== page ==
The National Oceanic and Atmospheric Administration used six Raytheon Company (NYSE: RTN) Coyote® unmanned aerial vehicles to track and model Hurricane Maria. Launched from a NOAA WP-3D Orion hurricane hunter aircraft, the Coyotes flew directly into the storm, giving researchers an unprecedented view of Maria from a safe distance.
Developed for the military, Coyote is a small, expendable UAV that’s air- or ground-launched into environments too dangerous for manned aircraft. The system can fly for more than an hour and up to 50 miles from its host aircraft.
“Raytheon technology is enabling hurricane hunters to understand storm behavior in new and better ways,” said Dr. Thomas Bussing, Raytheon vice president of Advanced Missile Systems. “Our expendable Coyote UAVs are delivering vital information about these potentially deadly storms—and that can help save lives.”
Navigating Maria’s winds of greater than 100 miles per hour, the Coyotes gathered and transmitted storm information directly to the National Hurricane Center. NOAA scientists are evaluating the data to better understand Hurricane Maria and other storms like it.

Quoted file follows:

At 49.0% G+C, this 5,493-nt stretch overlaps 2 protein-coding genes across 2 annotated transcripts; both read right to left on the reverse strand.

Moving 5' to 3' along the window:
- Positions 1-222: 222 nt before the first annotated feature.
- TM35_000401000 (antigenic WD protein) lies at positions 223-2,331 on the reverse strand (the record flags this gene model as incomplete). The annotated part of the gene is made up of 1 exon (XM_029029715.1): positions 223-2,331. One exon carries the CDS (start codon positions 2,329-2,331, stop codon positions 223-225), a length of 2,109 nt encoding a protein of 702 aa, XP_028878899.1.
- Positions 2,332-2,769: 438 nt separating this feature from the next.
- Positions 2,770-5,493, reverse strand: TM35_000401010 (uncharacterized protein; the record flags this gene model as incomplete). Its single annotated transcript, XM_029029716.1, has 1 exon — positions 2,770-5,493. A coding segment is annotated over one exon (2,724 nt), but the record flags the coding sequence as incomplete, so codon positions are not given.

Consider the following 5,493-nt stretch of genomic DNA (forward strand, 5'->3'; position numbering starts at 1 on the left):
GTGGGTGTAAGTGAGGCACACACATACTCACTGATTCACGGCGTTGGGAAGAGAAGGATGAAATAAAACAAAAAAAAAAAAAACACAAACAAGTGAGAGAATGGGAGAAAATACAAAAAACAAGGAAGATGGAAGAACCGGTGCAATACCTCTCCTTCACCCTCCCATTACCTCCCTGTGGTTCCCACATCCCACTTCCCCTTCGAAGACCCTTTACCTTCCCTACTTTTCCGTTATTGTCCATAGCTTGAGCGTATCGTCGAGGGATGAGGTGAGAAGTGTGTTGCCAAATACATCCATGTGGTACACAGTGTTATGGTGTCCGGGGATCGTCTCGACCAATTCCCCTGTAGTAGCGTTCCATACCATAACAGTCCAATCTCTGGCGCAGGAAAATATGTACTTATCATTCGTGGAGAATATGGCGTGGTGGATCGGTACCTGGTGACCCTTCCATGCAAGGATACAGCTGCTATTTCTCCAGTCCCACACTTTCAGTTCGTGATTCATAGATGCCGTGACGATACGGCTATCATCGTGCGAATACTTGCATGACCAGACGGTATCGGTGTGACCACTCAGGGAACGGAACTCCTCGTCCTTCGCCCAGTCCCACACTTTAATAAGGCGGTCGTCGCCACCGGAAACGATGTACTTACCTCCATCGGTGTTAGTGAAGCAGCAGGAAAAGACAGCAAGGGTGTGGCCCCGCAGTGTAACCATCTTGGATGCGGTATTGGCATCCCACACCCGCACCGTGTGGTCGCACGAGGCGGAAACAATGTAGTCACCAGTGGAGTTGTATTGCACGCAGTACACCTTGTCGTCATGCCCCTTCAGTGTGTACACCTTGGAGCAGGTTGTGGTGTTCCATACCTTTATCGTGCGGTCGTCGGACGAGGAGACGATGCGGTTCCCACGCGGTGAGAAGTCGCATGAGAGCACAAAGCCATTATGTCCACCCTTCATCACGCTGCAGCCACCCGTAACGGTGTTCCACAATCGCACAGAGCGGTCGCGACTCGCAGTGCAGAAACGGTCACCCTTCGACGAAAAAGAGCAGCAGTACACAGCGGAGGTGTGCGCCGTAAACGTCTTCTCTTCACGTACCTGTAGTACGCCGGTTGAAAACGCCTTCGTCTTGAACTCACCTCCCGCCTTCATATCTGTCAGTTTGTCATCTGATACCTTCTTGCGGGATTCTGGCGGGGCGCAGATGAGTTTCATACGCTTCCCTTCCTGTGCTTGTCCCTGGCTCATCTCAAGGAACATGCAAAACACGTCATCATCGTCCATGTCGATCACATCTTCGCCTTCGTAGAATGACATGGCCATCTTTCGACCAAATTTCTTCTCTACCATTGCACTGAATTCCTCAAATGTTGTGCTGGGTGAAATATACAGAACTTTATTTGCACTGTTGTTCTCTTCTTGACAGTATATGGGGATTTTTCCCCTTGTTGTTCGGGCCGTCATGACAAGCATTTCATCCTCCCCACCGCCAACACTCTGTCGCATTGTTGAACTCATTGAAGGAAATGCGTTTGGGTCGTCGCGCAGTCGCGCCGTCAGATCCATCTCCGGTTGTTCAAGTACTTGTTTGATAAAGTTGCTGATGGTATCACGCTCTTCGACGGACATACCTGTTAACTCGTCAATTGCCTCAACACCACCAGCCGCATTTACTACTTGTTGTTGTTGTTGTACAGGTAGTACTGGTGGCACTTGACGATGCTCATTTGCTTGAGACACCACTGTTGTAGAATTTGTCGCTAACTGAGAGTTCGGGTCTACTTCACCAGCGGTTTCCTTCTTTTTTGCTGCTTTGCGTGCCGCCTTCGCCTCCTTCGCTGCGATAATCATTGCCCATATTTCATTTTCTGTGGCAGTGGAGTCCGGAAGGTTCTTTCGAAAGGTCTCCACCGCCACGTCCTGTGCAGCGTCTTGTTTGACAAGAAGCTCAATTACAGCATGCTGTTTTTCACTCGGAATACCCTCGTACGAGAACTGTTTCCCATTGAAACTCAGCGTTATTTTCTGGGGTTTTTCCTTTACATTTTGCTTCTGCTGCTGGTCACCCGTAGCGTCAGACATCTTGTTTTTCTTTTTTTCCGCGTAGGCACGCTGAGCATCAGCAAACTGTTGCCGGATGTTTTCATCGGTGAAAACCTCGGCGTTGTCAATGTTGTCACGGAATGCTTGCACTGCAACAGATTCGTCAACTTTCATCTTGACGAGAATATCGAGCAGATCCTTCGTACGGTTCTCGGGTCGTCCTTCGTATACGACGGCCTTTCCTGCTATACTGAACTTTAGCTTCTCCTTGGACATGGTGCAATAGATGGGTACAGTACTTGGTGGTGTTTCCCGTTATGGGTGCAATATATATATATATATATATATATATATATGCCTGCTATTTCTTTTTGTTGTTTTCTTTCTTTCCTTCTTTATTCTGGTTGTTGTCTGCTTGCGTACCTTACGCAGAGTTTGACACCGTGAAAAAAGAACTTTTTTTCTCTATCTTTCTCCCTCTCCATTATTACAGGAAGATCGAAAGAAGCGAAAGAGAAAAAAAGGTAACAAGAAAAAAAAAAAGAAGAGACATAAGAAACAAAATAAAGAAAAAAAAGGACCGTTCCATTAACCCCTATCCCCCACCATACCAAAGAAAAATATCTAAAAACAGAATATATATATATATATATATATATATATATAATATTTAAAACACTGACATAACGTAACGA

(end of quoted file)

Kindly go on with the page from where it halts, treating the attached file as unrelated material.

“NOAA is investing in these unmanned aircraft and other technologies to increase weather observations designed to improve the accuracy of our hurricane forecasts,” said Dr. Joe Cione, NOAA hurricane researcher and chief scientist for the Coyote program. “The Coyotes collected critical, continuous observations in the lower part of the hurricane, an area impossible to reach with manned aircraft.”
Researchers can also fly Coyotes throughout the storms, revisiting key locations inside hurricanes to obtain the most robust data possible.
The Coyote system is one of Raytheon’s family of high-tech weather forecasting technology, including the Visible Infrared Imaging Radiometer Suite instrument aboard NOAA’s Suomi NPP spacecraft, the common ground system for the Joint Polar Satellite System, and the Advanced Weather Interactive Processing System, a powerful forecast toolkit that helps meteorologists make sense of the massive amounts of weather data that modern sensors collect.